We Russians do not care about word order. Seriously. We change the word order in the sentence or in the phrase the way we want to express different emotions and overtones. Correspondingly, a customer can use any word order in his or her search request. As with endings, fixing a specific word order in a phrase with a special operator for exact match can save your money both in PPC and SEO activities.
Well, yet another nightmare. We use Cyrillic alphabet that makes you check if your website font supports Cyrillic characters or needs to be replaced. It also has great influence on how we describe products that have original name in English. When searching for an English product some people tend to spell the name of the brand in English, or the way they suppose this name shall be written in English. Some are searching in Russian and transliterate the product name – you may be surprised with a number of ways your product name can be spelled in Russian. In combination with different product descriptions, these spelling variations can create a long list of the phrases your customers are using to describe the product. It is well worth to study geographical, social and behavioral difference between them. For example, working with recreational product market we had built a list of more than 20 ways customers are using to describe an “ATV”. We have also discovered that people from large cities in the North like Moscow and St. Petersburg tend to use Latin spelling for the product name, while people from smaller cities in the Southern regions prefer transliterations in Russian.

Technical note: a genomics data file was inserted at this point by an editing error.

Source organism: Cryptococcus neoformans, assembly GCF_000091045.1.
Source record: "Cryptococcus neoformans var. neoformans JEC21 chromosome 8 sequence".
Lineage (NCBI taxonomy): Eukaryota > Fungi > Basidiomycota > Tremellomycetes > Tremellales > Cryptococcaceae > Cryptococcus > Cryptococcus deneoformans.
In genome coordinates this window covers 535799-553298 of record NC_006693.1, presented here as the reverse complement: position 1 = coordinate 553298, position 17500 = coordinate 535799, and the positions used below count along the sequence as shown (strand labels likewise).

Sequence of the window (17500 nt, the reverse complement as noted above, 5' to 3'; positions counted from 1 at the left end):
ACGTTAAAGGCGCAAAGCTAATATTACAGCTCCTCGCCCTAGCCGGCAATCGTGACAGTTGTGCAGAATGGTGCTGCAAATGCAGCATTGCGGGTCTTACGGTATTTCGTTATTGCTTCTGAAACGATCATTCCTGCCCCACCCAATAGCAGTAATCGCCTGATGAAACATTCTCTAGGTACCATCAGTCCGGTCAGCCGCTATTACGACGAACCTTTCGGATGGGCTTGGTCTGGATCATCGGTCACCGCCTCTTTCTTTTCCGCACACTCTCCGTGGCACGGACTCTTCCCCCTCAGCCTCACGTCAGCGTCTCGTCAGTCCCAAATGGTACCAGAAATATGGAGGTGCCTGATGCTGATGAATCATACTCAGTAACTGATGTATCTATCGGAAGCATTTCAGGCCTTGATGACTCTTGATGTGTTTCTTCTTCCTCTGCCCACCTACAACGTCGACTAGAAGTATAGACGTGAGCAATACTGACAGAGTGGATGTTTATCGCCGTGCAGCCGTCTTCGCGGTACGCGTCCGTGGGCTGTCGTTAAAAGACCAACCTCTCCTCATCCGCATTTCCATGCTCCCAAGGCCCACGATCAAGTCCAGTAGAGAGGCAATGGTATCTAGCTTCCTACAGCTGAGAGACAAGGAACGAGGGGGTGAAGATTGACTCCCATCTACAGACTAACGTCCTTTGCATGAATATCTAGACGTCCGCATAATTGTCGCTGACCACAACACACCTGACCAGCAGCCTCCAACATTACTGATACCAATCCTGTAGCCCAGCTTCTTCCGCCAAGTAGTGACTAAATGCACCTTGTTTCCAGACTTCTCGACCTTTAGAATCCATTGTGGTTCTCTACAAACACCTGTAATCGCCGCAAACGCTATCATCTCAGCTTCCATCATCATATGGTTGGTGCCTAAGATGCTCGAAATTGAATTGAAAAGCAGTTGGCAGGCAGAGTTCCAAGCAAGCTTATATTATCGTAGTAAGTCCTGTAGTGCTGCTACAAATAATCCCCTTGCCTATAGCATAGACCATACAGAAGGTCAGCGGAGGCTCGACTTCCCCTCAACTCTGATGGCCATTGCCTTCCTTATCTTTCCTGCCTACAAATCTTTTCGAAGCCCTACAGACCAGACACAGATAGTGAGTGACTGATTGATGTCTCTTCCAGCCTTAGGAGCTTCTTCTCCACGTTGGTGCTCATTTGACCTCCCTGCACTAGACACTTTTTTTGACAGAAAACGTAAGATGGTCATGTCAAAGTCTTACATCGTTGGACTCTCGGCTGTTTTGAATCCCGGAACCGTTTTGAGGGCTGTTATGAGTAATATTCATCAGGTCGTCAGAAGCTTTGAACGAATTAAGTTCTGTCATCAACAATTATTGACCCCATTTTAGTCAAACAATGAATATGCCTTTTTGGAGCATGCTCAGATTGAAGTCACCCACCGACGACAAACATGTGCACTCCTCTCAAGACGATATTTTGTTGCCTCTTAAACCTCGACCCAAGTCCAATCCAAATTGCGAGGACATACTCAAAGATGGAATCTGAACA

Russian spelling is not always easy even for native Russians, and the number of spelling mistakes can be substantial. At some point of time in the past one of successful SEO strategies was based on spelling mistakes – there were so many of them that you could advertise at much lower price by offering ads and content with misspelled keywords. Search engines no longer favor this – they automatically correct spelling mistakes and offer content for corrected word, you need to insist on your spelling to get results for the misspelled word or phrase.
In conclusion, it would be worth to mention that there are several tools in Russian market that can simplify and automate the search and make sure you are not missing important keywords – we are planning to devote one of the next posts to these tools. Technologies advance, but the basic principle of building a right list of keywords stays the same – all it takes is to understand the customers and speak their language to them.
Interested in marketing in Russia? Call + 7 921 303 91 99 or drop me a line at firstname.lastname@example.org - it never hurts to chat about the topic you are interested in.
About author: Olga Gusseva
Your marketing expert in Russia
+ 7 921 303 91-99, email@example.com